'Sun'days with Yusri
In the month of December, our supervisor Yusri, together with pak Amir, kept track of all activities. Below he reports on the progress in the model garden!
At the moment, pak Amir is busy building the compost shed. It is very important to make organic compost to keep the soil fertile. It is also cheaper if we make our own compost. The foundation has been laid, but the rest is being built by Amir himself. It’s a lot of work!
We have been very busy pruning and planting some butik (porang) and porang plants. Because it is Sunday and there is no school, Ifat, Amir's son, can also help in the garden. He likes to do this. On the picture, you can see that I have put organic material under the tree to improve the soil condition.
To be more specific, the organic material consists of gamal leaves from fallen trees of all kinds of trimmed gamal trees. I used these as mulch. This is a layer of organic biodegradable material (nitrogen) that is applied to the surface to protect the soil. Mulch is applied to preserve soil moisture, improve soil fertility and health, enhance the visual appeal of the area and reduce weed growth.
The result is that we see a lot of worms in the earth, which is a good sign ofhealthy soil! Over the course of several weeks, I found a lot of beautiful insects in the garden, including a wide range of butterflies and beetles. A nice find were also the weaver ants. These useful crawlers are the natural enemies of the dreaded CocoaPodBorer (HAMA PKB). This is a disease of the cocoa fruit, which unfortunately is common in Sulawesi. The fruit is eaten from the inside by the larvae of a moth.
It's great to see that nature gives us so much. That's why it's so important to give something back. I have a nice example that illustrates the reciprocity between humans and nature. In preparation for the rainy season, I pruned the gamal trees to prevent the trees from falling over because of the high humidity. The organic material from the pruning can be turned into compost and the remaining branches can be used for firewood in the kitchen. How great is this?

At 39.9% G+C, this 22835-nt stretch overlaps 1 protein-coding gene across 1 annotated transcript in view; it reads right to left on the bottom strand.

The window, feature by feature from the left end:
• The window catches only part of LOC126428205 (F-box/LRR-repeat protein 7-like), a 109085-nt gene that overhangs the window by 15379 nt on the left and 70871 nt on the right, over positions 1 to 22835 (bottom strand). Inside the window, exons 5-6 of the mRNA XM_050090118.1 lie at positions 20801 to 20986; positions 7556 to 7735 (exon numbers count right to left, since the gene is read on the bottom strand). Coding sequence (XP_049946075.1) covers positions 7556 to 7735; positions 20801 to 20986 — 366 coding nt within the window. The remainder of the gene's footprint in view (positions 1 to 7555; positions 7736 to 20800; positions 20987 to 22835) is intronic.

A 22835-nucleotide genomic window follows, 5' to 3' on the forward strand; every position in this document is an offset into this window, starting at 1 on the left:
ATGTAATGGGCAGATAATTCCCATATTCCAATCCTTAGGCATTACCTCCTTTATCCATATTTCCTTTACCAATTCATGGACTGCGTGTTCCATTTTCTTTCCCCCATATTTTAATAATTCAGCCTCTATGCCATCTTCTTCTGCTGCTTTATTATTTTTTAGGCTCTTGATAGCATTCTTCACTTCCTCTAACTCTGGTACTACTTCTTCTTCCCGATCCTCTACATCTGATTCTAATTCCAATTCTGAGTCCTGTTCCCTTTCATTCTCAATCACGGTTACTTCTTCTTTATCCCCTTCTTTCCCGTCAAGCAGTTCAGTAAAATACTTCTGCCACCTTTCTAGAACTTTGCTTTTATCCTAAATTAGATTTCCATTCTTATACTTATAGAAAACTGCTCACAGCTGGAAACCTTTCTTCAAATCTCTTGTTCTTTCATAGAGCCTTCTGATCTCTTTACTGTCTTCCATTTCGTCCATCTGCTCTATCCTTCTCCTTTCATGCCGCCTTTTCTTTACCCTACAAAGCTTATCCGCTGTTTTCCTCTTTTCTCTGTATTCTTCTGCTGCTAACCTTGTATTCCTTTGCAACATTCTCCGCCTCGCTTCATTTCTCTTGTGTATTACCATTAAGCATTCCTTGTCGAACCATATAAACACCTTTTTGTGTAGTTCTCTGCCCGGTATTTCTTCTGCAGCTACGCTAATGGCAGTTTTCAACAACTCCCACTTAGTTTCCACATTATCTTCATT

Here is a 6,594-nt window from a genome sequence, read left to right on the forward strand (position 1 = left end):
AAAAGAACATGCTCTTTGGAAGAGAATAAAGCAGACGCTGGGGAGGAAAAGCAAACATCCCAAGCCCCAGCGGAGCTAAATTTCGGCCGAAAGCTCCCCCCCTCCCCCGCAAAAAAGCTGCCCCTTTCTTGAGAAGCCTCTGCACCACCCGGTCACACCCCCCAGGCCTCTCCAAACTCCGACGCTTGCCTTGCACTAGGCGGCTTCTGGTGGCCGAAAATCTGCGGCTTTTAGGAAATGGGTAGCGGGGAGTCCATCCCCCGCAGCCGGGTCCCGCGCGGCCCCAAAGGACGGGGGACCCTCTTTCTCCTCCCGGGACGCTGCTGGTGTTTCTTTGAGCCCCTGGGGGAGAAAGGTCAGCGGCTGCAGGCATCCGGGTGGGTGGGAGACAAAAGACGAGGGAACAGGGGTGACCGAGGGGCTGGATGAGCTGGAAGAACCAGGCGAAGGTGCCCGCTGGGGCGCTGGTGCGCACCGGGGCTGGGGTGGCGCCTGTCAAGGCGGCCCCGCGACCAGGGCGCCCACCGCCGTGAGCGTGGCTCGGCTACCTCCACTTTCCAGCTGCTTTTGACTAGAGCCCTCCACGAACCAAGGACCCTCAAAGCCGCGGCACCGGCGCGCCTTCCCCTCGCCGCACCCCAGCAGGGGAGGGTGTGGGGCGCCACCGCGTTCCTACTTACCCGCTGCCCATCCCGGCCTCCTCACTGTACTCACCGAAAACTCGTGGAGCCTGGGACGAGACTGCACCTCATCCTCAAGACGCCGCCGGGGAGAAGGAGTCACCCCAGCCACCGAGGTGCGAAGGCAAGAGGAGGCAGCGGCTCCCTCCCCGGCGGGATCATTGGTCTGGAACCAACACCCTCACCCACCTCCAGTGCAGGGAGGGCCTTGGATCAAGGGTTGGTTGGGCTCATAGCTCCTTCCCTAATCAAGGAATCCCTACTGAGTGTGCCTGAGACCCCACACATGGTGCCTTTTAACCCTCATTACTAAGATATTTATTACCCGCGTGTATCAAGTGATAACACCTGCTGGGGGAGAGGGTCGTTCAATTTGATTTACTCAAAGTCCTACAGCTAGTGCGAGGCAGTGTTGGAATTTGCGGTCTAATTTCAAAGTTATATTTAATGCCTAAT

Through this experience on the plantation, I have realized that agroforestry is very important and my enthusiasm for organic cultivation has only increased. That's why I went to an event, together with my wife, to learn more about organic farming. There are more and more initiatives for organic cultivation in the area, also within the agricultural department of district Burau, which includes the village of Lauwo.
The challenges are big, partly due to the amount of experience and knowledge you gain about agroforestry, but also due to the unpredictability of the climate. There was insufficient rainfall during the last period. The bunga karpet (pinto peanut or arachispintoi) is a very fragile plant. It is best planted when it rains, because the plant fades very quickly. That is why it was decided to plant the bunga karpet as soon as there is enough rain. On the other hand, the gamal, banana and elephant grass can already be planted. The gamalis a shade crop and grows easily, as does banana. Both are trees, in contrast to the bunga karpet, which is a plant. Elephant grass is a sturdy grass species, so this may also tolerate these weather conditions.
Identifying the porang plant was another challenge we faced. I saw a video about characteristics of different plants. Some of them are porang plants and others are not. The roots of the plants were cut open in the video. It appears that I had never seen a porang plant in real life. I took a good look at the characteristics of the plant in the video, and most probably our plants are not porang plants. I talked to Fatima and we decided to stop planting 'so-called' porang plants for a while. An important factor that might play a role in this is the market. It is claimed that the porang is worth a lot of money, because it is used for many applications. If we find the right porang plant, we want to resume planting it. Again, we have learned from this: before we invest in the crop, we need to invest more time in finding the right crop and investigate whether there are markets for it in the area!
It does me good to help humans and nature and the satisfaction I get from this is super valuable to me!
Yusri, thank you for the hard work! It's hard to describe how grateful we are for your help. We hope to continue working closely with you in the future! - Team La Galig
Great reading your blog
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Authors Tom, Onno, Claudia and Fatima
Tales from the project site